Nemours is an internationally recognized children’s health system that owns and operates the Nemours/Alfred I. duPont Hospital for Children in Wilmington, DE and Nemours Children’s Hospital in Orlando, FL, along with major pediatric specialty clinics in Delaware, Florida, Pennsylvania and New Jersey. Established as The Nemours Foundation through the legacy and philanthropy of Alfred I. duPont, Nemours offers pediatric clinical care, research, education, advocacy and prevention programs. In addition to partnering with First Lady Michelle Obama on the 2011 launch of Let’s Move! Child Care, Nemours was an original member of the Partnership for a Healthier America initiative and founding partner of Healthy Kids, Healthy Future—-a group of national experts focused on addressing childhood obesity in early care and education settings.
National Institute of Food and Agriculture (NIFA)’s Division of Family and Consumer Sciences partners with the Land-Grant University System and the Cooperative Extension System to conduct research and deliver educational programs that enhance quality of living for individuals, youth, families and communities. Cooperative Extension is a nationwide network with some 2,900 extension state and county-level offices. University faculty and extension agents with backgrounds in Family & Consumer Sciences help lead the work and provide training in several essential areas including early care and education.
Child Care Aware® of America works with state and local Child Care Resource and Referral agencies (CCR&Rs) to help ensure that all families have access to quality, affordable child care.
United States Department of Agriculture (USDA), Food and Nutrition Service (FNS) partners with Let’s Move! on several programs including Chefs Move to Schools, Healthier US School Challenge, Let’s Move! in Indian Country and Let’s Move! Child Care. FNS works to end hunger and obesity through the administration of 15 federal nutrition assistance programs including the Supplemental Nutrition Assistance Program (SNAP), the National School Lunch Program and the Child and Adult Care Food Program (CACFP). In partnership with state and tribal governments, programs serve one in four Americans during the course of a year. Working with public, private and non-profit partners, their mission is to increase food security and reduce hunger by providing children and low-income people access to food, a healthy diet and nutrition education in a way that supports American agriculture and inspires public confidence.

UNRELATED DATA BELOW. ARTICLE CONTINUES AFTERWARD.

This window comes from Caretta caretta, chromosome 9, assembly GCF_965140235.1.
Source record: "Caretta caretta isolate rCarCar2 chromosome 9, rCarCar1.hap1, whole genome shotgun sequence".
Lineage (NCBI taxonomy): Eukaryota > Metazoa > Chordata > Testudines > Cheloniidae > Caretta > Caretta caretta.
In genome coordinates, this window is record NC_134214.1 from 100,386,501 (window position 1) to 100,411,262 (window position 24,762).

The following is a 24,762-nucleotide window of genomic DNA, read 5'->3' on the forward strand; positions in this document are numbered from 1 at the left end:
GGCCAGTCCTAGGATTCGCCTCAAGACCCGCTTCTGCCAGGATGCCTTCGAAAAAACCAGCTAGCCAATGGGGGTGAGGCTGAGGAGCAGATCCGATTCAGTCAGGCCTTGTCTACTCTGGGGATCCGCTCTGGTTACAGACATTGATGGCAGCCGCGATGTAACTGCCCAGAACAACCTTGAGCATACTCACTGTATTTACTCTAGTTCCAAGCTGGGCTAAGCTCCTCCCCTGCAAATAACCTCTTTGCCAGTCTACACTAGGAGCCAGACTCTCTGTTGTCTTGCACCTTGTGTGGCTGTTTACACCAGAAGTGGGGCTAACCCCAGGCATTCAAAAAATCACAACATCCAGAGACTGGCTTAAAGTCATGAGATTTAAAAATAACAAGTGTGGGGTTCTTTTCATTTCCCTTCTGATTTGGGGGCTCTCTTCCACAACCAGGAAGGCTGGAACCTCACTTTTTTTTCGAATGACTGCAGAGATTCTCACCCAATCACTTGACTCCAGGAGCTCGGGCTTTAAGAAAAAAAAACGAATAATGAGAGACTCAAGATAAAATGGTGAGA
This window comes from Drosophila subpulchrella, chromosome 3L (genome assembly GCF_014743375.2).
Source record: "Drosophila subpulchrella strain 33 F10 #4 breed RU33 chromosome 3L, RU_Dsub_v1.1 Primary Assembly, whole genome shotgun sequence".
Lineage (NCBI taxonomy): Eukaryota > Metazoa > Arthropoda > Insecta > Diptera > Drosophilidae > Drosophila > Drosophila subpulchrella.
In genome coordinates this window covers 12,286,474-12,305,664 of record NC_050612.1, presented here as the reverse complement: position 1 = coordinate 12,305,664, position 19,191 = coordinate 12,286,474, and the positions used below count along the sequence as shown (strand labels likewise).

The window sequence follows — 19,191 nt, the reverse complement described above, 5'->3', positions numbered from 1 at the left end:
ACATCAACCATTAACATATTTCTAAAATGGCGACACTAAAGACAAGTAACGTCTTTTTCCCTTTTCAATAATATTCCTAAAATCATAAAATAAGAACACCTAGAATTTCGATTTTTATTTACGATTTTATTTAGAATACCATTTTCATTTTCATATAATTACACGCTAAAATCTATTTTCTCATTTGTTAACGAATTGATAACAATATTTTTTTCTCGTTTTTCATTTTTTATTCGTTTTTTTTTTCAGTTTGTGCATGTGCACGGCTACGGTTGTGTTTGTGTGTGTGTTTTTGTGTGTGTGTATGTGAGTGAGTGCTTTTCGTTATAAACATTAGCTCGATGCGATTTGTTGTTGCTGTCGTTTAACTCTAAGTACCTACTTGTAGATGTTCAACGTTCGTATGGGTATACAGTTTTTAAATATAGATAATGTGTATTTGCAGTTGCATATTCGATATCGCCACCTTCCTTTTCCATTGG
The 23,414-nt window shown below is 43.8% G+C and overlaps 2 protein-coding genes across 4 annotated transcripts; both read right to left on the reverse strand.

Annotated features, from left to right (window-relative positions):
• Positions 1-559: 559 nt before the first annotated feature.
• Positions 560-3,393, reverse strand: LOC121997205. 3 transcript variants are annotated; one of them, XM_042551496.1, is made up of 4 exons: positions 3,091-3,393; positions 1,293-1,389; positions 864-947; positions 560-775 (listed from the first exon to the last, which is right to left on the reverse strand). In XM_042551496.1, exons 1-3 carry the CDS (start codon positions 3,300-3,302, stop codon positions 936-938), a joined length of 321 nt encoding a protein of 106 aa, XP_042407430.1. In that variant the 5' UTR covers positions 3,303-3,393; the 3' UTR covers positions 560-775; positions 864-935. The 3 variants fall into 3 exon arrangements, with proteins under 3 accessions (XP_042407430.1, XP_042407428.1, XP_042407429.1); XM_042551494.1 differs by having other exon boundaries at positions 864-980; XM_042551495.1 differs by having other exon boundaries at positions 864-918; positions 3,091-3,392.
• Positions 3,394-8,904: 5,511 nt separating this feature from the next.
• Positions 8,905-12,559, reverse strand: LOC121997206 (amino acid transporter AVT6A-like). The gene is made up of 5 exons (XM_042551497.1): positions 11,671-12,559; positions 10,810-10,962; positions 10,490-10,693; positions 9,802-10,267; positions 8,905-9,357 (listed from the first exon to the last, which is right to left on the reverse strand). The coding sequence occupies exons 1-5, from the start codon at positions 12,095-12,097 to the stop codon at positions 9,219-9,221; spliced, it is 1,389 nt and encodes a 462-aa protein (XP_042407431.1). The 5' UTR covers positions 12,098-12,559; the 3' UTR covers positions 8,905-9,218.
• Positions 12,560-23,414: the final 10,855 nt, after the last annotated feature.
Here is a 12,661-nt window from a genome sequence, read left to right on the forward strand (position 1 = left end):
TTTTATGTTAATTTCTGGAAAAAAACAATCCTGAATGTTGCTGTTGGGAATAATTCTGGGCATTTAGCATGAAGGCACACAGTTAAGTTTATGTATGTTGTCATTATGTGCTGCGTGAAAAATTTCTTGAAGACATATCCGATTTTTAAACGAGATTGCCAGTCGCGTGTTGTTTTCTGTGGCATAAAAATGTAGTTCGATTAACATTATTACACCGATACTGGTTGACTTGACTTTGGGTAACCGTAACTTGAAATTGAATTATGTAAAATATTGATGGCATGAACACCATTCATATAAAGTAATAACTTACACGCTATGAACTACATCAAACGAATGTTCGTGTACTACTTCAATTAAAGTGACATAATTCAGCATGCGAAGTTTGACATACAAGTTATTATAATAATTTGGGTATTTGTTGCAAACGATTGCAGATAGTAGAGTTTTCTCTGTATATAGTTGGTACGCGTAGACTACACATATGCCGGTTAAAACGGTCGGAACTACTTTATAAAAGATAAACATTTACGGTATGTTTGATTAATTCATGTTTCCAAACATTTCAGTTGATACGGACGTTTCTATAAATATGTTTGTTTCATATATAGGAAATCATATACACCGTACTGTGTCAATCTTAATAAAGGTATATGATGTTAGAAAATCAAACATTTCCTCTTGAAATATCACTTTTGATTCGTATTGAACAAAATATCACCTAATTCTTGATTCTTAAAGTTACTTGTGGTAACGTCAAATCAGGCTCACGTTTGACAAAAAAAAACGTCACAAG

Researchers at the University of North Carolina at Chapel Hill and the Children’s Healthy Weight Research Group are dedicated to creating evidence-based programs that improve the health and well-being of children and their families. This team performs innovative research on obesity, nutrition and physical activity. A priority is developing interventions for children in child care, such as the Nutrition and Physical Activity Self-Assessment for Child Care (NAP SACC), which provides self-assessment and action planning tools to help early care and education programs set goals and make improvements to their nutrition and physical activity practices. The team continues to provide support to child care professionals to improve nutrition and physical activity practices, screen time and outdoor play guidelines, and family breastfeeding support for children from birth up to five years old through the development of an online version of the program, Go NAPSACC.”